Summary of Effective Communication in an Emergency on December 10 2016

On Saturday, December 10, 2016 from 10 am to 12 pm, the deaf presenter, Emily Jo Noschese who works for the Department of Health, Disability and Communication Access Board. She gave the workshop in Hilo that contained effective communication with the police, emergency medical services, and fire departments in the event of an emergency. At the training room, more than 30 people listened to her presentation. This audience were mostly deaf locals, parents, hearing people, children, police, ASL interpreters from Oahu and the Big Island, ADA coordinator, ADA Recreation Specialist and more. This was co-sponsored by the Big Island Association of the Deaf and Aging and Disability Resource Center (ADRC).

First, the most important part of this presentation was about contact with the police. Emily wanted to make sure that the knowledge about this subject, police interaction, was for everyone. Here are tips for your effective communication with the police in the event of an emergency;
  • Stay calm. Waving your arms will make everyone nervous.
  • Never touch police
  • Make eye contact with police.
  • Requiring an ASL interpreter in writing is very important. 
  • Turn on a car interior light when it's dark.
  • Never sign papers without a lawyer and an ASL interpreter! It is important to wait until an ASL interpreter and a lawyer arrive.
  • Get an ASL interpreter who is neutral and certified.
  • Make clear question to police; can I leave now? 
  • To avoid problems; get a Deaf Visor Card from the Big Island Association of the Deaf. See the pictures below. 

Front side of Deaf Visor Card

Back side of Deaf Visor Card
One ASL interpreter said she always gets a message from deaf clients, but misses the contact with the police. She has gotten only one contact from the police in the 3 years she has lived on the Big Island. The Big Island Police also have busy schedules and try to add deaf culture into this schedule.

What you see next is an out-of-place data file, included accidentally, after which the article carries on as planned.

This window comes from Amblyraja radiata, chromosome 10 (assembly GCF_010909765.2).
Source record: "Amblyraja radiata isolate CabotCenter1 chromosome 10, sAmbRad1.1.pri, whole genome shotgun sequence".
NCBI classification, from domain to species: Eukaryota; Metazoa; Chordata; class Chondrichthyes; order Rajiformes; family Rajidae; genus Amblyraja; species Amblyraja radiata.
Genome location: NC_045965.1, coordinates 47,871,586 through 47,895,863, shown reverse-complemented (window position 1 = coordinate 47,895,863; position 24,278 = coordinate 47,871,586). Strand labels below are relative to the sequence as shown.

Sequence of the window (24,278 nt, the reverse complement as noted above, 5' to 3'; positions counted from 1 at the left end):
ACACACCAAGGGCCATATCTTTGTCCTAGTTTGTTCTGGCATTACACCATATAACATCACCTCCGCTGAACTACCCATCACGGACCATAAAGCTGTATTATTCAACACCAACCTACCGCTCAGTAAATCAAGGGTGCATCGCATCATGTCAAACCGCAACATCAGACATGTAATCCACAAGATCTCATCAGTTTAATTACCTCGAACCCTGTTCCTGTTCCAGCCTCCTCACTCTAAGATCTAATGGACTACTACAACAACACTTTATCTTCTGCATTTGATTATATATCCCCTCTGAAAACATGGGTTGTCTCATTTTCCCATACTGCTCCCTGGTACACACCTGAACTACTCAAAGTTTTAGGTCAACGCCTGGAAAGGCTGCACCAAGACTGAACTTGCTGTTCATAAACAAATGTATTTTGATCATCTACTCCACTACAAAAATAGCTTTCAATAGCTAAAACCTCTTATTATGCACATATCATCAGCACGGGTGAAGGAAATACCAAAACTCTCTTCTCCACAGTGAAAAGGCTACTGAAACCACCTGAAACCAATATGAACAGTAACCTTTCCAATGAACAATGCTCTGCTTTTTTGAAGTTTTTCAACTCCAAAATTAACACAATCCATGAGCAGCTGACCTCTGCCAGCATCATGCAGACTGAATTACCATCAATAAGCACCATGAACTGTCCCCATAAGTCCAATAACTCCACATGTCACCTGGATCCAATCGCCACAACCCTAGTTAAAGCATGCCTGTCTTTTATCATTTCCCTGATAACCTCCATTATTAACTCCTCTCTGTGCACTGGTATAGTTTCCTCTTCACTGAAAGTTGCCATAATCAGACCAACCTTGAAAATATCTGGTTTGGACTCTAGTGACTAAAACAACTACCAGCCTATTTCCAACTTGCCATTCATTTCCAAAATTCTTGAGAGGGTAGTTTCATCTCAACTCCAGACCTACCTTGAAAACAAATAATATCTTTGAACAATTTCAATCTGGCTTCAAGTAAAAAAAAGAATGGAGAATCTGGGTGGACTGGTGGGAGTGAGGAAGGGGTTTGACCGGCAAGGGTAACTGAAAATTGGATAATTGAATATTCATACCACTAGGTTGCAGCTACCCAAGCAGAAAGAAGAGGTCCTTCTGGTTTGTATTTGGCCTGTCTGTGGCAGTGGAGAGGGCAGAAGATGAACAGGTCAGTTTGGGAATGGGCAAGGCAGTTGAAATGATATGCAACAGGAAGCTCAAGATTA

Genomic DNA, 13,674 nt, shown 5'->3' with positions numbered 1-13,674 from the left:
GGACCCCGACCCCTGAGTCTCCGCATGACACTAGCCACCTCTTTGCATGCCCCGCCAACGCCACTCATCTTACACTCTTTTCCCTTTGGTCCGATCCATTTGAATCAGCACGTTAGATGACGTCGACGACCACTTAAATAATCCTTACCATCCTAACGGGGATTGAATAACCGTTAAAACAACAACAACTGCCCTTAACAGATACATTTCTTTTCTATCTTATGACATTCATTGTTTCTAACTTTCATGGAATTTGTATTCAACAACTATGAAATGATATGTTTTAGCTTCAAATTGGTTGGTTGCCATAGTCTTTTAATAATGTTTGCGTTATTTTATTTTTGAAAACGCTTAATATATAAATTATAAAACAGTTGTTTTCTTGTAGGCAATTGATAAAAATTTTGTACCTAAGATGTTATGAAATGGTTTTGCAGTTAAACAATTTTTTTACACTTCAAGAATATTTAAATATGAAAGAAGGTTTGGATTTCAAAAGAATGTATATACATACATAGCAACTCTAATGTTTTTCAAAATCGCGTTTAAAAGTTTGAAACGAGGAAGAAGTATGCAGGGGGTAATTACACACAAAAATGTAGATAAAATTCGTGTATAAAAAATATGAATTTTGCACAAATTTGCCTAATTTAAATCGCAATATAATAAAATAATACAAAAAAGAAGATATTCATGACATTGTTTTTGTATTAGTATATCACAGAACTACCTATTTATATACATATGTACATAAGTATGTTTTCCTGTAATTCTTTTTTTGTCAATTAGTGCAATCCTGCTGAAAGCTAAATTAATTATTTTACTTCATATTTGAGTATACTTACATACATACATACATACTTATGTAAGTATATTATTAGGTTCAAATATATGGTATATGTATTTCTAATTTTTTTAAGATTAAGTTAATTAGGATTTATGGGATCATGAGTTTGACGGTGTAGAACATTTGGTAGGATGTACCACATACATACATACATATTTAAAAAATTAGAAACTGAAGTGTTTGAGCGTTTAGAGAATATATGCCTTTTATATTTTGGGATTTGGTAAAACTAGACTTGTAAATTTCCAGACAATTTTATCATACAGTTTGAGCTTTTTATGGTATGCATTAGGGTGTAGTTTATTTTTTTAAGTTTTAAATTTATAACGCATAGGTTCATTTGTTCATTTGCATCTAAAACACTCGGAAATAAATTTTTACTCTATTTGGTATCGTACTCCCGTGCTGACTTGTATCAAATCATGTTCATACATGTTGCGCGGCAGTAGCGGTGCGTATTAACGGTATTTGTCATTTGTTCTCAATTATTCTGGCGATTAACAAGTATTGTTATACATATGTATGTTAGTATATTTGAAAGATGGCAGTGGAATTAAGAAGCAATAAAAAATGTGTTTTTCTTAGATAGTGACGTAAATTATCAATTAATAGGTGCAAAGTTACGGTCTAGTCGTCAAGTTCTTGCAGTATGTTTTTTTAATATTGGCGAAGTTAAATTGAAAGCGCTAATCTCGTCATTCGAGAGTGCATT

The second subject was about your effective communication with the fire department in the event of an emergency. The presenter made clear that you don't call up from the home where the fire is happening. When there is fire at home, use your family or /and friends for an "interpreter". She checked the available of a fire alarm in the training room. This is also deaf friendly fire alarm. The Red Cross for the Big Island provided fire alarms to people but this project stopped because of insufficient volunteers. In addition, Oahu gives free fire alarms and installations to deaf people.

Finally, here is a simple list for your effective communication with the emergency medical services in the event of an emergency. Always bring paper for communication. It can save your life.

Calling 911

Remember; every situation is unique. 
Serious medical condition card/bracelet
Allergies card/ bracelet
Who lives with you
Deaf Visor Card
Put your ID on your smart phone

Questions they will ask ;
medical history (if known)
any medications taken (if known)
They will ask you the same thing: Medical history and Medications
Write it down ahead of time
Show the medical card
Not usual to have interpreters right away


Request ASAP so the interpreters can be ready at the hospital


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